Your father, Reinhold Messner, is a charismatic personality and the most famous adventurer in the world. But he also sometimes frustrates some people with his unpopular opinions. Have you ever been in situations where you thought: "Why can't our dad just be a postman?"
Magdalena: No, I’ve never asked myself that question, not even as a child. It’s just the way he is.
Simon: (after a pause) Yes, I feel the same way. That’s how we grew up. As a child, you don't really compare yourself to other kids. Our life, which maybe looks special from the outside, felt normal. To us it was just everyday life.
M: Well, maybe the “Yeti” phase was more difficult. When I went to primary school in Merano, sometimes people said mean things to me. You know, when kids mimick what their parents say behind your back. You feel pushed into a corner because of your dad and that’s unfair. As a child, it’s difficult to defend oneself from those kinds of attacks. But looking back, I think it made me stronger. It made me stand up for myself at an early age. I used to say: “I’m with my father, but I'm not my father”.
S: Yes, it could be a problem sometimes. As a child you’re supposed to take responsibility for whatever your father does or says, even though you may not agree with him.
Simon, you just got back from a climbing expedition in Patagonia. How do other mountaineers react when they hear your name?
S: I don’t think my surname makes me stand out in particular. I'm Simon, and just because my last name is “Messner”, it doesn't make me a better climber. But, yes, it’s true that people sometimes react strange when they find out my surname … and I don't like it much!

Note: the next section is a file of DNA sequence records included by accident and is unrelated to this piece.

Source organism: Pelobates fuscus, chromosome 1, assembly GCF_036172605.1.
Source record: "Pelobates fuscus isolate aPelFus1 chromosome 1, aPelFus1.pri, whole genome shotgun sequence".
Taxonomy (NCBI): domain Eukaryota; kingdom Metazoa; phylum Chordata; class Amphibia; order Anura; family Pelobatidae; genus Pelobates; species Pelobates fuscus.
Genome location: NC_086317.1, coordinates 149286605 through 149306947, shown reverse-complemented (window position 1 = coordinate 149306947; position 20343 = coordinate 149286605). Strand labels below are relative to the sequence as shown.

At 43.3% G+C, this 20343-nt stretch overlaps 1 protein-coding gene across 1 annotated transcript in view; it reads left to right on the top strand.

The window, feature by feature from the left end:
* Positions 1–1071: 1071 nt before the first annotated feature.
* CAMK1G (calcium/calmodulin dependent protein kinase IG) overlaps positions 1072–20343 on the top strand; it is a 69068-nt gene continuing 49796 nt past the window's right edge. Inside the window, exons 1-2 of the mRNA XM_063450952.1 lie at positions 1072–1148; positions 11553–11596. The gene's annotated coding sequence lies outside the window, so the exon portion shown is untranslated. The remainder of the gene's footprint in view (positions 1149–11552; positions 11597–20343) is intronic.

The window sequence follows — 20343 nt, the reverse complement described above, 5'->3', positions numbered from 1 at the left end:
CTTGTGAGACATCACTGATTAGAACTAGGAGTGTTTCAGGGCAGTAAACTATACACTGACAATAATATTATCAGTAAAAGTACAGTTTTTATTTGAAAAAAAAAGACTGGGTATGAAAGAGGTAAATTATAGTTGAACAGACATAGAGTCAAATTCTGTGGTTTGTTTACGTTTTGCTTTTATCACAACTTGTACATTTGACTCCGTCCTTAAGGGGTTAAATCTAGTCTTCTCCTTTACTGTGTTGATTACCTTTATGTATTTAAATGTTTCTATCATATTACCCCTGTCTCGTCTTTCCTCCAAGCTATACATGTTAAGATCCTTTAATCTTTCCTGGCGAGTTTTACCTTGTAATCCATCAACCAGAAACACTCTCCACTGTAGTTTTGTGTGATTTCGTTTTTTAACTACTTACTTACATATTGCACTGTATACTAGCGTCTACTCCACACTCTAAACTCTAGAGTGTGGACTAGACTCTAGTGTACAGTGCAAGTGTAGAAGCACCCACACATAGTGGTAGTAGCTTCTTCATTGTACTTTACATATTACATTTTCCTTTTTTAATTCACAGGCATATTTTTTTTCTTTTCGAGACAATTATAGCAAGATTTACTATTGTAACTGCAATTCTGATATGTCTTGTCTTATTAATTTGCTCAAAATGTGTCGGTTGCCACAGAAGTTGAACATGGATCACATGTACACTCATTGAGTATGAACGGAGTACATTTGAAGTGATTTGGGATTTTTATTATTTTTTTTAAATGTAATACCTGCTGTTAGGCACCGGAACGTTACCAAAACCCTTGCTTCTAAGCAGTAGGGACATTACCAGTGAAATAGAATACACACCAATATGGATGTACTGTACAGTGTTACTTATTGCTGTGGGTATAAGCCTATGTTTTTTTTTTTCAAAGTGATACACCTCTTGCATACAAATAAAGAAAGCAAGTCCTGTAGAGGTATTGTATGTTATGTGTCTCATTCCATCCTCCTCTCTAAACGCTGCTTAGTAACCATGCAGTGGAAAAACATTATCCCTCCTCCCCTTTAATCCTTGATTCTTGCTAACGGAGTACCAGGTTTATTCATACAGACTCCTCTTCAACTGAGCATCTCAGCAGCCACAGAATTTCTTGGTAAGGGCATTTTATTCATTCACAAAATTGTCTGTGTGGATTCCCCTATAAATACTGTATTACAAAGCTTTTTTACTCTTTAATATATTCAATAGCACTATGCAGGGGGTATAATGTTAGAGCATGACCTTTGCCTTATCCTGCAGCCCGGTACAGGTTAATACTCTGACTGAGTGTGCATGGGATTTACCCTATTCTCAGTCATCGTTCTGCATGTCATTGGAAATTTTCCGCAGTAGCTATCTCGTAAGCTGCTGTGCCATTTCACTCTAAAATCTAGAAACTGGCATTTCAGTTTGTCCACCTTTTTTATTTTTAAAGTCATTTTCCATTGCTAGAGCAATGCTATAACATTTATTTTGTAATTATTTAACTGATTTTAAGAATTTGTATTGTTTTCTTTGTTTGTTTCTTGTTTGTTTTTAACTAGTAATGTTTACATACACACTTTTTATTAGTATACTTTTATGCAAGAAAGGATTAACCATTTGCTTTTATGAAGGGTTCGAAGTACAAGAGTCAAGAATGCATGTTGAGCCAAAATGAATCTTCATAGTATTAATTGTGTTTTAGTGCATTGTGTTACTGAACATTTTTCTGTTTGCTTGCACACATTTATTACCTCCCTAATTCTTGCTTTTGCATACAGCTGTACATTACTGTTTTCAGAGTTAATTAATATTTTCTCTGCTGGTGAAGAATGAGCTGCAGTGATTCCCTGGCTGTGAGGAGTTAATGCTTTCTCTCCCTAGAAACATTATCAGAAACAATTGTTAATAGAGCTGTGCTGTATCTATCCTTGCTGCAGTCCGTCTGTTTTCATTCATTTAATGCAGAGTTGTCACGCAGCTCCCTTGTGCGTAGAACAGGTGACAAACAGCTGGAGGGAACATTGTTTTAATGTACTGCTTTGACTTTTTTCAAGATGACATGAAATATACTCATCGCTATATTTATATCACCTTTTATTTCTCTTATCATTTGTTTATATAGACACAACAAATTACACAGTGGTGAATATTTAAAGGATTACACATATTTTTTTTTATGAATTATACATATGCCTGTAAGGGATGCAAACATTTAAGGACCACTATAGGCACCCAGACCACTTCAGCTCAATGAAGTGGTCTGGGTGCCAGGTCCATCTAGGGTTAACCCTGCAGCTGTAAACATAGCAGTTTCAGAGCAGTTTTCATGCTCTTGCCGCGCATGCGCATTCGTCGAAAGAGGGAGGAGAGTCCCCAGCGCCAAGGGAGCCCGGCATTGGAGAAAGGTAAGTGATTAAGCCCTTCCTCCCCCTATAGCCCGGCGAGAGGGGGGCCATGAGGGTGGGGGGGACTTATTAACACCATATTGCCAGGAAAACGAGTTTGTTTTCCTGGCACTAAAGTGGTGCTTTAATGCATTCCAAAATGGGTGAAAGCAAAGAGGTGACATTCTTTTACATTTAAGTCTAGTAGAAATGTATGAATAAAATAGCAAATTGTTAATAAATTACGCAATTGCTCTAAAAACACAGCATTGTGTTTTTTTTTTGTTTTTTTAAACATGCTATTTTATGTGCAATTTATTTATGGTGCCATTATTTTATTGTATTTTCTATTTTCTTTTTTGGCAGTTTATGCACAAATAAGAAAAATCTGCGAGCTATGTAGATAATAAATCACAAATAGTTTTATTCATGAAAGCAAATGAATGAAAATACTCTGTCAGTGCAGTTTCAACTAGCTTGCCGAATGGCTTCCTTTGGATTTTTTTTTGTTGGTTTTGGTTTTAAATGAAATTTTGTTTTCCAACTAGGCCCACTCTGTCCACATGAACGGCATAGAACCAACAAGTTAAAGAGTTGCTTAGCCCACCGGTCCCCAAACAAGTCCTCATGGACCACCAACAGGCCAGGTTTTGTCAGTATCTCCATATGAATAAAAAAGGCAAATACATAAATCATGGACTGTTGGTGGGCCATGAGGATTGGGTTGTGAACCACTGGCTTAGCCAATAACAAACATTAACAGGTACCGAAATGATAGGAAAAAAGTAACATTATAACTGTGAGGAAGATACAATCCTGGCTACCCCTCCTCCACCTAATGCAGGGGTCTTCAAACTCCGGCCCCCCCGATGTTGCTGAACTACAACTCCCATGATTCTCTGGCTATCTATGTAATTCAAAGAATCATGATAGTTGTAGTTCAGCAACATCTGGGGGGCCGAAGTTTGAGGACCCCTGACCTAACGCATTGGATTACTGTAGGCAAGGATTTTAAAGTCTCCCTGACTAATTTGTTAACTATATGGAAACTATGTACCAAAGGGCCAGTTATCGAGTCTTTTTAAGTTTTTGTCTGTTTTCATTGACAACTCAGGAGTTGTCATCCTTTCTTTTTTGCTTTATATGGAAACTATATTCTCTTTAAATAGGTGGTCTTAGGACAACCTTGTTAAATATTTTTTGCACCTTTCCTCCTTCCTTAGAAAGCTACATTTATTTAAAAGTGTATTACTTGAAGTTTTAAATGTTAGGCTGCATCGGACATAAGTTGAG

M: We both enjoyed being students because we blended in with everyone else. If the question of our parents' profession was ever raised, we had to quickly decide whether or not we were going to reveal our true identities. I usually said that my dad’s a writer ...
S: And I used to say that he’s a farmer ...
M: Exactly, if you keep something secret, you’re not actually lying (laughing).
As the son of Reinhold Messner, was it a foregone conclusion that you’d be pursuing a career in mountaineering?
S: No, not at all. As a child I wasn't interested in climbing. It was part of our everyday lives and seemed quite normal to us. Even our bedtime stories were about the mountains! Only later, at the age of 16 or 17, was I drawn to climbing. Nowadays, mountaineering is a central part of my life, but I’m not obsessed with it. If you wish to keep up with the best, you have to be fully committed and train hard: maybe 30 or 40 hours per week. You have to be really driven – but that’s not for me.
M: Our dad never tried to pressure us or to push us in any particular direction.
S: At times I think he may even have given us too much freedom.
M: Yes, we were given all the freedom to choose and at the time we probably even found it a bit overwhelming. But soon you also learn to take responsibility for what you do and when something goes wrong, there aren’t any come-backs. You just have to sort things out for yourself. Cleaning up another person’s mess just isn’t our dad’s way of doing things.